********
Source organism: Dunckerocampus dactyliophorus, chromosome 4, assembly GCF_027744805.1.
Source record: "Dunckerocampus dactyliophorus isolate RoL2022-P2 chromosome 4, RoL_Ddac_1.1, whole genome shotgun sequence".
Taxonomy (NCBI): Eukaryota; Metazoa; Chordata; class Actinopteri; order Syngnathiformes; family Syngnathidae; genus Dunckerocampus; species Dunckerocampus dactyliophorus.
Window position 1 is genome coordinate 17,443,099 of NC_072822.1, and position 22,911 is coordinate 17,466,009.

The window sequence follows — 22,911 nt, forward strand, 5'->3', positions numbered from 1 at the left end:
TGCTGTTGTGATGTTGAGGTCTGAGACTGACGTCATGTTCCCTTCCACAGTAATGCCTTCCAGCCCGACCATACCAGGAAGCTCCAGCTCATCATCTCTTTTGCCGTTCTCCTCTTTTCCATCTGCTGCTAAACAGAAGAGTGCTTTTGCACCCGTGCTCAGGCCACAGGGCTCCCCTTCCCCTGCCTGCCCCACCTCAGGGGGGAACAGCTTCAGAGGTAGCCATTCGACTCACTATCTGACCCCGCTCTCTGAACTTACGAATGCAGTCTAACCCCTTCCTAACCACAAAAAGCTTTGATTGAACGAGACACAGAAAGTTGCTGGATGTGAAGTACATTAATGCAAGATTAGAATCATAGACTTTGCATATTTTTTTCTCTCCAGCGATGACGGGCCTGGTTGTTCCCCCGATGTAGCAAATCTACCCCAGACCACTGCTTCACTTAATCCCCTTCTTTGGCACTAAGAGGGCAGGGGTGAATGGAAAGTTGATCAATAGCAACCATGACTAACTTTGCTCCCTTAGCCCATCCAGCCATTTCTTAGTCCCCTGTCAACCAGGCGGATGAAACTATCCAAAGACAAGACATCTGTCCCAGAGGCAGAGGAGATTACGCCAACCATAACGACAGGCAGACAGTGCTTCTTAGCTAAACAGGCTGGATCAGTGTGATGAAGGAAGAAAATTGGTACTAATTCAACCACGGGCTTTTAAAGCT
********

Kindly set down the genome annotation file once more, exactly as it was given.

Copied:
Source organism: Dunckerocampus dactyliophorus, chromosome 4, assembly GCF_027744805.1.
Source record: "Dunckerocampus dactyliophorus isolate RoL2022-P2 chromosome 4, RoL_Ddac_1.1, whole genome shotgun sequence".
Taxonomy (NCBI): Eukaryota; Metazoa; Chordata; class Actinopteri; order Syngnathiformes; family Syngnathidae; genus Dunckerocampus; species Dunckerocampus dactyliophorus.
Window position 1 is genome coordinate 17,443,099 of NC_072822.1, and position 22,911 is coordinate 17,466,009.

The window sequence follows — 22,911 nt, forward strand, 5'->3', positions numbered from 1 at the left end:
TGCTGTTGTGATGTTGAGGTCTGAGACTGACGTCATGTTCCCTTCCACAGTAATGCCTTCCAGCCCGACCATACCAGGAAGCTCCAGCTCATCATCTCTTTTGCCGTTCTCCTCTTTTCCATCTGCTGCTAAACAGAAGAGTGCTTTTGCACCCGTGCTCAGGCCACAGGGCTCCCCTTCCCCTGCCTGCCCCACCTCAGGGGGGAACAGCTTCAGAGGTAGCCATTCGACTCACTATCTGACCCCGCTCTCTGAACTTACGAATGCAGTCTAACCCCTTCCTAACCACAAAAAGCTTTGATTGAACGAGACACAGAAAGTTGCTGGATGTGAAGTACATTAATGCAAGATTAGAATCATAGACTTTGCATATTTTTTTCTCTCCAGCGATGACGGGCCTGGTTGTTCCCCCGATGTAGCAAATCTACCCCAGACCACTGCTTCACTTAATCCCCTTCTTTGGCACTAAGAGGGCAGGGGTGAATGGAAAGTTGATCAATAGCAACCATGACTAACTTTGCTCCCTTAGCCCATCCAGCCATTTCTTAGTCCCCTGTCAACCAGGCGGATGAAACTATCCAAAGACAAGACATCTGTCCCAGAGGCAGAGGAGATTACGCCAACCATAACGACAGGCAGACAGTGCTTCTTAGCTAAACAGGCTGGATCAGTGTGATGAAGGAAGAAAATTGGTACTAATTCAACCACGGGCTTTTAAAGCT